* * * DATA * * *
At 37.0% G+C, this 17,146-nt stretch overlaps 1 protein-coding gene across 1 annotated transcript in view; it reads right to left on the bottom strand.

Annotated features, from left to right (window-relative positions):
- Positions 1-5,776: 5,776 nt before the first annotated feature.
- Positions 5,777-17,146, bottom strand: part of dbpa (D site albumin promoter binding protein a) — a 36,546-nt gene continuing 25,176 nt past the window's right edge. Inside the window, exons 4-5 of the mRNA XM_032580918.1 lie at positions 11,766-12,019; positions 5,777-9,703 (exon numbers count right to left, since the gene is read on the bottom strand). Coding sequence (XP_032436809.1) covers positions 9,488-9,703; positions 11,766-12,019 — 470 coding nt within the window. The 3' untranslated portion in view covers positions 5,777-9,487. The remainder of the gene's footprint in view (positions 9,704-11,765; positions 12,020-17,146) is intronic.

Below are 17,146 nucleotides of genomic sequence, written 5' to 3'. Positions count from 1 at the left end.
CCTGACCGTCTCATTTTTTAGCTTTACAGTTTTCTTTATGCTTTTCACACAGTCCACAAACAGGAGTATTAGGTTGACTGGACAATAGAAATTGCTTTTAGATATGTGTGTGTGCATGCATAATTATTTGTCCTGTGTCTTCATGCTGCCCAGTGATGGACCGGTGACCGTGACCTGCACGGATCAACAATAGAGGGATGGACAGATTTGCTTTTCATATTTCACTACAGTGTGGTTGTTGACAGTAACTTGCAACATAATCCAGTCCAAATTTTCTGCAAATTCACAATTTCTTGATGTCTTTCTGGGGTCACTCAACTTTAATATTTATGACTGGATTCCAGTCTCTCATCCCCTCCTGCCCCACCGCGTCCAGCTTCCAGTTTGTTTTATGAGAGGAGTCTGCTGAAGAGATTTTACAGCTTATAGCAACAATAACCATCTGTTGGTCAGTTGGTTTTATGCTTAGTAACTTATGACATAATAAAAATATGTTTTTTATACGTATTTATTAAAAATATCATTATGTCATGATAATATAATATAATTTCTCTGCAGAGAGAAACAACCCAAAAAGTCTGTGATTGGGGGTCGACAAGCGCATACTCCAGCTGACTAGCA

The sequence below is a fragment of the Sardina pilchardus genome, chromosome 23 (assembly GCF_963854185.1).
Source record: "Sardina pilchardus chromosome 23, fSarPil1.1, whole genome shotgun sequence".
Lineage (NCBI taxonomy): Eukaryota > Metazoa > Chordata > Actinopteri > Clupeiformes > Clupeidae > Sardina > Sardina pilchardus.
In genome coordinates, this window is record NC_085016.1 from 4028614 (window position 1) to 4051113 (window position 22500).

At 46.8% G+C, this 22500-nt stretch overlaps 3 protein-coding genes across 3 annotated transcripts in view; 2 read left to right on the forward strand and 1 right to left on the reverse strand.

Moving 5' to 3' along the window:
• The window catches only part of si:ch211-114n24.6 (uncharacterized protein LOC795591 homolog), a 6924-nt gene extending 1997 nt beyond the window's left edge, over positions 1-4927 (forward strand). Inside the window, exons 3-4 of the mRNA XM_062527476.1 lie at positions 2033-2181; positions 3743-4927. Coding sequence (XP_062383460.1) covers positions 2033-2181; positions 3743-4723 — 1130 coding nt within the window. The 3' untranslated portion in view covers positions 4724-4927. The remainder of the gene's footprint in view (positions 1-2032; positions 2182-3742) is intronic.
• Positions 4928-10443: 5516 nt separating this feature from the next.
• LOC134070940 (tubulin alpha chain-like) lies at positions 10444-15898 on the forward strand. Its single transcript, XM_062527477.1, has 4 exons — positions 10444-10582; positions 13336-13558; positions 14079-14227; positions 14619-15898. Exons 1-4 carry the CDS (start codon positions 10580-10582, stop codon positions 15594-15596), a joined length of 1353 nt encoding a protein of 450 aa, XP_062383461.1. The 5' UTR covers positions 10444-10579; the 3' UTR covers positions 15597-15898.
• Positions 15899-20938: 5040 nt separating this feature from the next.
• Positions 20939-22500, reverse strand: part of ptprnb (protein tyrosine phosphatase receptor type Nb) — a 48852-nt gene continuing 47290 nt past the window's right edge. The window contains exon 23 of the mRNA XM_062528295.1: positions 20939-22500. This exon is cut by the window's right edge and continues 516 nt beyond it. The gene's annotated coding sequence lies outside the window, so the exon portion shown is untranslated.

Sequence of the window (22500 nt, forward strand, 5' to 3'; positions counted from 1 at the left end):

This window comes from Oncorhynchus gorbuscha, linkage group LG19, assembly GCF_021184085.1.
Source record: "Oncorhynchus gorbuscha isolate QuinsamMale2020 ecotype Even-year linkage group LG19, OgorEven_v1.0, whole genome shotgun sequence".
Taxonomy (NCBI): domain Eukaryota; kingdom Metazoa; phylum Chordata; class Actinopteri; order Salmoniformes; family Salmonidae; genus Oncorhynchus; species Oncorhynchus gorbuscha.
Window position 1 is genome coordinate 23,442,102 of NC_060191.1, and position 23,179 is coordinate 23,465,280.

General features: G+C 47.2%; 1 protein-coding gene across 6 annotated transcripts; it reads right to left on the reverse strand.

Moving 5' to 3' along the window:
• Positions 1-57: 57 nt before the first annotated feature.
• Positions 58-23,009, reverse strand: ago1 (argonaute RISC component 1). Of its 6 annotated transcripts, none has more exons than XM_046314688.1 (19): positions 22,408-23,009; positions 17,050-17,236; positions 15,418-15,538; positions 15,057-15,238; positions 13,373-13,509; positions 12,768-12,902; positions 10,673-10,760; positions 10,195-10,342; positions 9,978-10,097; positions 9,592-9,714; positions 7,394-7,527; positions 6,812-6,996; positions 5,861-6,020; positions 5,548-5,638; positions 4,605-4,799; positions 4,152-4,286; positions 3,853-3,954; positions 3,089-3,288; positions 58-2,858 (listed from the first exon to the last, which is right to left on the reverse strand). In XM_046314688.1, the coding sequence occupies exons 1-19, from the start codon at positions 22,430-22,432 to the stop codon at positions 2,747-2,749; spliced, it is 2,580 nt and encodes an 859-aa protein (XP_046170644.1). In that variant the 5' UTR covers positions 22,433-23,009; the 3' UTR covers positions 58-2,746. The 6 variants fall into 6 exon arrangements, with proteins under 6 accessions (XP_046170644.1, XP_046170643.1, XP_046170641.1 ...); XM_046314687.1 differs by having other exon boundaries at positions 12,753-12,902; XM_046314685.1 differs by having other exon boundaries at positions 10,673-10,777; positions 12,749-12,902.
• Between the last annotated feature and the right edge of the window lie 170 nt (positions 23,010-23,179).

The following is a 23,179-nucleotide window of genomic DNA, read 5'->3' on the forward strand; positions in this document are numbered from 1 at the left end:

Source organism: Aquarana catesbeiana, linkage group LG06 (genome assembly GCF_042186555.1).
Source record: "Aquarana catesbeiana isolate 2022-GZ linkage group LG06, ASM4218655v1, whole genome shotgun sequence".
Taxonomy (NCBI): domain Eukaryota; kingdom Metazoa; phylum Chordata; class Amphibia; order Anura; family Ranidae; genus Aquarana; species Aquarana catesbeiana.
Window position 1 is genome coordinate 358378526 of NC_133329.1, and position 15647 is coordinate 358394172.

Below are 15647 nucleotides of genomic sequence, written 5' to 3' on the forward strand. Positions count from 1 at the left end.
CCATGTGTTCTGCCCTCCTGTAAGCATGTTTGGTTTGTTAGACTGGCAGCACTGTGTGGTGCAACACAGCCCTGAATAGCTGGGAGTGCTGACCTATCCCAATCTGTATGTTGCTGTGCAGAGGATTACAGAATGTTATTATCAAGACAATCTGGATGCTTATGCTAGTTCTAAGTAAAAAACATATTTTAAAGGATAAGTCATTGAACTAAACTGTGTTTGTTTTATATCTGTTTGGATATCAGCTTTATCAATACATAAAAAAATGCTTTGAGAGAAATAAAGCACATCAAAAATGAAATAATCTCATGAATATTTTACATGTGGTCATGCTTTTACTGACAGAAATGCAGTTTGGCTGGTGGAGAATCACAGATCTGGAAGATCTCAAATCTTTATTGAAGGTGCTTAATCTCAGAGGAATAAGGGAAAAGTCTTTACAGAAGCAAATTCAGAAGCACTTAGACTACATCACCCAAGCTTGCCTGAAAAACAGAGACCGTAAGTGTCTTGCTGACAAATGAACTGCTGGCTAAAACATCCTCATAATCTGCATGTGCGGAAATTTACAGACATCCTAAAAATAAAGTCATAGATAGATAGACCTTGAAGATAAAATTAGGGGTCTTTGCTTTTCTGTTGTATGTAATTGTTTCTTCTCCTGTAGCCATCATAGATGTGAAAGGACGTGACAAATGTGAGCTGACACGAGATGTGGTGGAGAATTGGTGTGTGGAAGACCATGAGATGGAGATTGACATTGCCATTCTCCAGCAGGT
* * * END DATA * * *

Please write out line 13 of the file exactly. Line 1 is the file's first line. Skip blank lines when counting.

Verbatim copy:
• The window catches only part of si:ch211-114n24.6 (uncharacterized protein LOC795591 homolog), a 6924-nt gene extending 1997 nt beyond the window's left edge, over positions 1-4927 (forward strand). Inside the window, exons 3-4 of the mRNA XM_062527476.1 lie at positions 2033-2181; positions 3743-4927. Coding sequence (XP_062383460.1) covers positions 2033-2181; positions 3743-4723 — 1130 coding nt within the window. The 3' untranslated portion in view covers positions 4724-4927. The remainder of the gene's footprint in view (positions 1-2032; positions 2182-3742) is intronic.